Startup boards lack transparency, women, survey shows

Over 300 Israeli startups and investors took part in the Startup Snapshot report, highlighting rising board expectations that CEOs are struggling to manage

CTech 11:0014.10.21
Over 60% of tech CEOs have admitted to not being fully transparent with their boards, while almost two-thirds of boards don't include any women, a new report by Startup Snapshot, a data-sharing platform for the startup ecosystem, revealed on Thursday.


According to the report, which polled over 300 startups and investors, startup CEOs are not open enough, with 61% of startups reporting that they are not fully transparent with their board members. The CEOs admitted to trying to show that they have everything under control, with the majority of founders delaying sharing bad news and sugar-coating major challenges and failures.


Yael Benjamin, Founder of Startup Snapshot. Photo: Startup Snapshot Yael Benjamin, Founder of Startup Snapshot. Photo: Startup Snapshot


With the influx of capital in the market, early-stage founders are raising massive rounds faster than ever before. The larger checks are accompanied by the rising expectations of increasingly sophisticated investors, forcing startups to manage the new complexities of a growing boardroom. As a result, the board, which can be a strong asset for a new startup, oftentimes becomes a source of friction for the CEO, creating more unnecessary stress and arguments than tangible value.


The report, created by Y.Benjamin Strategic Marketing in partnership with Intel Ignite, Samsung Next, Leumitech, and Yigal Arnon & Co., also showed that challenges in the boardroom are more common than many think. Twenty-eight percent of companies reported their board has vetoed a decision. Thirty-six percent of startups reported that they have a “difficult” board member, with this number jumping to 43% for startups that raised over $10 million.


CEOs also revealed they are hesitant to ask their board for help, seeing it as a sign of weakness. Eighty-one percent of investors stated that they want their portfolio companies to give them specific tasks to help with, but only 30% of CEOs were very comfortable doing this.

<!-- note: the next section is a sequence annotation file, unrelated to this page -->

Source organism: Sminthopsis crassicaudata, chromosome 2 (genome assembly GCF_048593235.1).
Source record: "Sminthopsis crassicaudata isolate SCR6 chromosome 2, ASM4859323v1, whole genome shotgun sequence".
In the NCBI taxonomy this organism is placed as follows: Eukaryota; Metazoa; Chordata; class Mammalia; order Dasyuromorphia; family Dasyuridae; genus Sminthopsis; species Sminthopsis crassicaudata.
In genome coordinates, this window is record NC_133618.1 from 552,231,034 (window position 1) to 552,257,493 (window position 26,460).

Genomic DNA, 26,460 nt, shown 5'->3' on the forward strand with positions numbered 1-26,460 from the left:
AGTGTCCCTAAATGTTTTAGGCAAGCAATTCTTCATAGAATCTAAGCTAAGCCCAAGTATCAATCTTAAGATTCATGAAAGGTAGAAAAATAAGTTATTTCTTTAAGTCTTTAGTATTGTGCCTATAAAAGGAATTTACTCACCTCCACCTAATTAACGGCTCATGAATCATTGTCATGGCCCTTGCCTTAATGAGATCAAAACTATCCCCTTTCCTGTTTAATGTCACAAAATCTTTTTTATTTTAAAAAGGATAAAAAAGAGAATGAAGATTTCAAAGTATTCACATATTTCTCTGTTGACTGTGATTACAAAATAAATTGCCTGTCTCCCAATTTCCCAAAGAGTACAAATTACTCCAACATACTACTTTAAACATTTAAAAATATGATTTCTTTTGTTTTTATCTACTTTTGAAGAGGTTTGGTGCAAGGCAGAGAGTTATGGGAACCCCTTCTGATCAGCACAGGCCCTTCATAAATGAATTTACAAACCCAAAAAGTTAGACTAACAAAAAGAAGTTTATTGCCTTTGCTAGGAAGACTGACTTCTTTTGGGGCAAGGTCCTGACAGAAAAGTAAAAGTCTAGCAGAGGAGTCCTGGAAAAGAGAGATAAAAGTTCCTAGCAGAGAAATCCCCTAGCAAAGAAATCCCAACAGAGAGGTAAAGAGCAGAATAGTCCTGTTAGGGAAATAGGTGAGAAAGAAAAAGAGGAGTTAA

“We see that it’s tough for CEOs to get to a place of open and transparent communication with their board. They are struggling to switch from fundraising mode, where they are trying to impress investors, to this place of viewing them as board members that are going to see the challenges and faults," said Yael Benjamin, Founder of Startup Snapshot.


Over recent years, public companies have faced increased pressure to bring diversity to the traditionally white male-dominated boardroom. A slow but steady shift can be seen in boardrooms around the world. However, as private companies are not required to disclose their board memberships, the transformation there has been even slower. Compared to global figures, Israeli board diversity is greatly lagging, with only one in three startups reporting a woman on their board, compared to 51% in the U.S., according to data from Crunchbase.


"2021 is the year of ‘Uni-Covids’ as young companies are raising massive amounts of funding. Startups should double down on the role of mentors and board members, working to leverage their wealth of expertise, rather than just report the bare minimum required," states Tzahi Weisfeld, VP and GM Intel Ignite.


“Founders should not treat the boardroom as the main update channel, but rather as the place where strategic discussion happens. By updating directors on an ongoing basis outside the boardroom, CEOs give board members sufficient time to prepare before the meeting and enable a more meaningful and focused board meeting,” states Eyal Miller, VP and MD Samsung Next Ventures.